Monday, September 05, 2016
Bilbo's Approach to Foreign Policy
Donald Trump's buffoonish approach to foreign policy is a somewhat natural outgrowth of the confused and shifting foreign policy both of our major parties have conducted for years, and the failure of our government to clearly communicate its foreign policy goals to American citizens, our friends, and our enemies. When "red lines" become pale pink lines and "lines drawn in the sand" are wavy rather than clear and straight, it becomes hard to take our leaders seriously. So let's get serious about the subject for a few minutes.
What is a realistic foreign policy for 21st century America? Back in September of 2008, I did a series of posts in which I proposed what I believed were reasonable policies for the country to follow in a range of areas. I've already reintroduced my proposal to reform our immigration policies; here is the next of ideas, this time focusing on a rational foreign policy ...
Current management philosophy says you have to have a "vision statement" that encapsulates your desired goal. The vision statement for my proposed foreign policy is simple: "A prosperous America within secure borders, enjoying peaceful relations with all nations." Starting from this vision, here are the planks of my foreign policy platform:
1. Put America's Interests First, but Always Take the Legitimate Interests and Concerns of Other Nations Into Account. American foreign policy should be made in Washington, not Pyongyang, Moscow, Tel Aviv, or anyplace else. But while our fundamental interests* need to drive our policy decisions, we should improve our international relations by accommodating the concerns of other nations whenever possible, and compromising where it can be done without damage to our own interests.
2. Lead by example. One of our biggest problems today is that our actions in the international theater do not match our rhetoric. For instance, we maintain an extralegal prison at Guantanamo while hectoring other nations about abuse of human rights. Yes, many of the people at Guantanamo are evil bastards who deserve whatever they get, or worse. But the fact remains that we appear hypocritical in the eyes of the rest of the world. "Do as I say, not as I do" is a pretty poor excuse for a policy.
3. Be a Reliable Friend and a Terrifying Enemy. Nations who wish us well and want to live in peace should know that America is always on their side, extending the hand of friendship. Those who don't should know that we can and will come calling and bring Hell with us.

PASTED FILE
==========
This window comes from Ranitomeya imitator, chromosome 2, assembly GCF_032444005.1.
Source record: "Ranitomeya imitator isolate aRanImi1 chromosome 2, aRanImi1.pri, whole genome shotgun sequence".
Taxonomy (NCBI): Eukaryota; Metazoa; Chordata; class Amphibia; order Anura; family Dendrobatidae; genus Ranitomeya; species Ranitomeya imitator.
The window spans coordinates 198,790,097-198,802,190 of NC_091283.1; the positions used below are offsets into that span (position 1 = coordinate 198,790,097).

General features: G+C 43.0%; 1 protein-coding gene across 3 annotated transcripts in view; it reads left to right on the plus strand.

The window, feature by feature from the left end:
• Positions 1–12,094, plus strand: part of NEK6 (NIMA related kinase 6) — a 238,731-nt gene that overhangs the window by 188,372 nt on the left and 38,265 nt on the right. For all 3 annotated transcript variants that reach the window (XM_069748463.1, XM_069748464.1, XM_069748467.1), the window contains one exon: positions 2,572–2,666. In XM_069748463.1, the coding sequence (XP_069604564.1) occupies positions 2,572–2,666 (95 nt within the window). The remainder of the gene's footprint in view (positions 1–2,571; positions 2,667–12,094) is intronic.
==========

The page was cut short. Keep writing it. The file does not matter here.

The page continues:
4. Follow the Golden Rule. No one has ever improved on "Do unto others as you would have them do unto you" as a general rule of conduct. It applies in foreign affairs as much as in interpersonal relationships.
5. Call a Spade a Spade, Not a Pointy Shovel. This goes along with #1 above - if our conduct is above reproach, there's nothing wrong with excoriating those whose conduct isn't. If another country or ruler acts in an outrageous manner, don't issue bland statements that their conduct is "unhelpful" ... call them out for what they are.
6. Level With the American People. Americans are dumb, but they aren't stupid**. Our leaders have an obligation to explain our foreign policy to us in clear, understandable, and rational terms that tell us why we should risk our blood and treasure. Don't couch it in quasi-religious terms or messianic views of America's "unique" or "irreplaceable" role in the world. Level with us. Explain what you believe we should do and why. And pay attention to what we say back to you.
7. Focus Foreign Aid on Economic and Humanitarian Needs Before Military Ones. Most nations would benefit more from improvements in health, agriculture, and economic stability than from a bigger military which all too often turns its might inward. Severely restrict military aid in favor of "soft" aid.
8. Rely on Diplomacy to Resolve Problems Before Taking Military Action. We have the world's finest armed forces, and shouldn't be afraid to use them ... but we should use them only as a last resort. "Regime change" may be a desirable thing, but the people living under the regime ought to change it themselves, not expect us to impose it from outside.
9. Rethink All Existing Alliances and Scrap Those No Longer Needed. One of the things which fueled the rise of Putin's New Russia was the expansion of NATO after the fall of the Soviet Union. While this might have been useful from the perspective of former Soviet satellites, it aggravated Russia and bred grievances that have now come home to roost. George Washington, in his farewell address, warned against American involvement in "permanent alliances." We need more Georges with his wisdom and foresight. He was right in the 1700's and he's right today.
These are the planks of my foreign policy platform. What do you think? Your comments welcome.
Have a good day. More thoughts tomorrow.
* And what are those, you might ask. I have some ideas on that, too. Watch future posts.
** Well, some are.